More bad news for Lil Wayne. The 'No Worries' rapper just lost his Mountain Dew endorsement deal over some very controversial and somewhat gruesome lyrics.

Weezy's verse in Future's 'Karate Chop' remix features the lyric, “Beat that p—- up like Emmett Till.”

For those unaware, Emmett Till was a 14-year-old African-American boy from Chicago who was brutally tortured and murdered in 1955 by racists in Mississippi for allegedly whistling at a white woman. At Till’s funeral, his mother wanted to had an open casket so mourners could see the damage done to her son’s face up close. (His accused murderers, one of which was the woman's husband, were acquitted by an all-white jury.) Till's death helped spark the Civil Rights Movement.

Till's family was outraged by Wayne's lyrics when the song initially dropped in February, and now PepsiCo, which owns Mountain Dew, has dropped Wayne's endorsement deal.

PepsiCo released a statement (via Billboard) condemning the lyrics, saying that Weezy's "offensive reference to a revered civil rights icon does not reflect the values of our brand." Wayne's publicist said the split was an amicable one over "creative differences," adding, "That's about all I can tell you at this time."

Wayne did offer a letter of apology to the Till family, but they didn't accept it.

Dear Till Family:

As a recording artist, I have always been interested in word play. My lyrics often reference people, places and events in my music, as well as the music that I create for or alongside other artists.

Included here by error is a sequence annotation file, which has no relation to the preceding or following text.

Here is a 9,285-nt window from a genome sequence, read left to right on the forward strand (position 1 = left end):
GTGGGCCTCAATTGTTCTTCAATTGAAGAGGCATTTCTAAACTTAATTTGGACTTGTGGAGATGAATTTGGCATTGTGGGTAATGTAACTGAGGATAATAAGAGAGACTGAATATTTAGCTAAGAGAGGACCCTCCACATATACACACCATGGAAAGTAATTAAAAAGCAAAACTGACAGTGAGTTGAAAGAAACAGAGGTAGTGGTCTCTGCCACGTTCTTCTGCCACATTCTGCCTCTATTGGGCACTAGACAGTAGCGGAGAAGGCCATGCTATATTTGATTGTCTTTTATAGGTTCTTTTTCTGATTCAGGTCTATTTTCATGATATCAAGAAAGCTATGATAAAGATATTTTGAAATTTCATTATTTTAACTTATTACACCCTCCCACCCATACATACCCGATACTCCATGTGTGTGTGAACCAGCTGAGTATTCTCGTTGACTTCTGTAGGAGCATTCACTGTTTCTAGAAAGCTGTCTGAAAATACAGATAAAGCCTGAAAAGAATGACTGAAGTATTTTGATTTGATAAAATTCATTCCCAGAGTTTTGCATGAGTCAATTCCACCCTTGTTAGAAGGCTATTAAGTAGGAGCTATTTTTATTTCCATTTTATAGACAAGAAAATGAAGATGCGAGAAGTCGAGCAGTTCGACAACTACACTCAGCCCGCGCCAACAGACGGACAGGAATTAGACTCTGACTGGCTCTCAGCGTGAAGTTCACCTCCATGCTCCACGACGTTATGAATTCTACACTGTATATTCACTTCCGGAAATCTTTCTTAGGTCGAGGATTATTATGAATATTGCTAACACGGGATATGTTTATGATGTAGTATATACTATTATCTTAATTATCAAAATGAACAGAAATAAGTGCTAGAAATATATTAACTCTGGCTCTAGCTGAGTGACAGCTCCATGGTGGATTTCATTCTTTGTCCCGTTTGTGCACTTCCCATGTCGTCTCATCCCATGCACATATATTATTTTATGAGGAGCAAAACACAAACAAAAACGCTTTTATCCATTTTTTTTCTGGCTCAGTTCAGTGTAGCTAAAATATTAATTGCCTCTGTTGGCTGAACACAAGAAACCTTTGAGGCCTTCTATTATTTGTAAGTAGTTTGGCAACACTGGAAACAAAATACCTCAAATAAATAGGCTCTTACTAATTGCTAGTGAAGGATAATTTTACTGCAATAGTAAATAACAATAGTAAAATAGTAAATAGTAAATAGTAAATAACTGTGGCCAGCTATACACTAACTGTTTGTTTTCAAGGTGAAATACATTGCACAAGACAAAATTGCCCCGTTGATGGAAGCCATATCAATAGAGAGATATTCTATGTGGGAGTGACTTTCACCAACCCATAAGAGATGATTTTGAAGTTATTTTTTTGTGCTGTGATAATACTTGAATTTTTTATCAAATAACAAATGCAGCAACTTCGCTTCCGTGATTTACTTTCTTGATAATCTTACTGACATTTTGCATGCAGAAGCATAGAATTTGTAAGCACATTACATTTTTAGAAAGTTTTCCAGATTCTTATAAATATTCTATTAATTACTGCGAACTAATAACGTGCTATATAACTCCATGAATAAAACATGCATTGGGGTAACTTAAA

It has come to my attention that lyrics from my contribution to a fellow artist’s song has deeply offended your family. As a father myself, I cannot imagine the pain that your family has had to endure. I would like to take a moment to acknowledge your hurt, as well as the letter you sent to me via your attorneys.

Moving forward, I will not use or reference Emmett Till or the Till family in my music, especially in an inappropriate manner. I fully support Epic Record’s decision to take down the unauthorized version of the song and to not include the reference in the version that went to retail. I will not be performing the lyrics that contain that reference live and have removed them from my catalogue.

I have tremendous respect for those who paved the way for the liberty and opportunities that African-Americans currently enjoy. As a business owner who employs several African-American employees and gives philanthropically to organizations that help youth to pursue their dreams my ultimate intention is to uplift rather than degrade our community.

Best, Dwayne Michael Carter, Jr. Lil Wayne

A publicist for the Till family, Airicka Gordon-Taylor, responded with a Facebook post:

"We are aware of Lil Wayne’s statement of acknowledgement of our family’s pain and our disapproval of referencing Emmett Till in his lyrical content.

While it’s commendable that he has vowed to respect the legacy of Emmett Till and his memory to ‘not use or reference Emmett Till or the Till family in his music,’ this statement falls short of an apology, as none is mentioned.”

It appears Wayne's lack of an actual apology as well as the Till's family refusal to accept it as such is what led to the severance of the deal.

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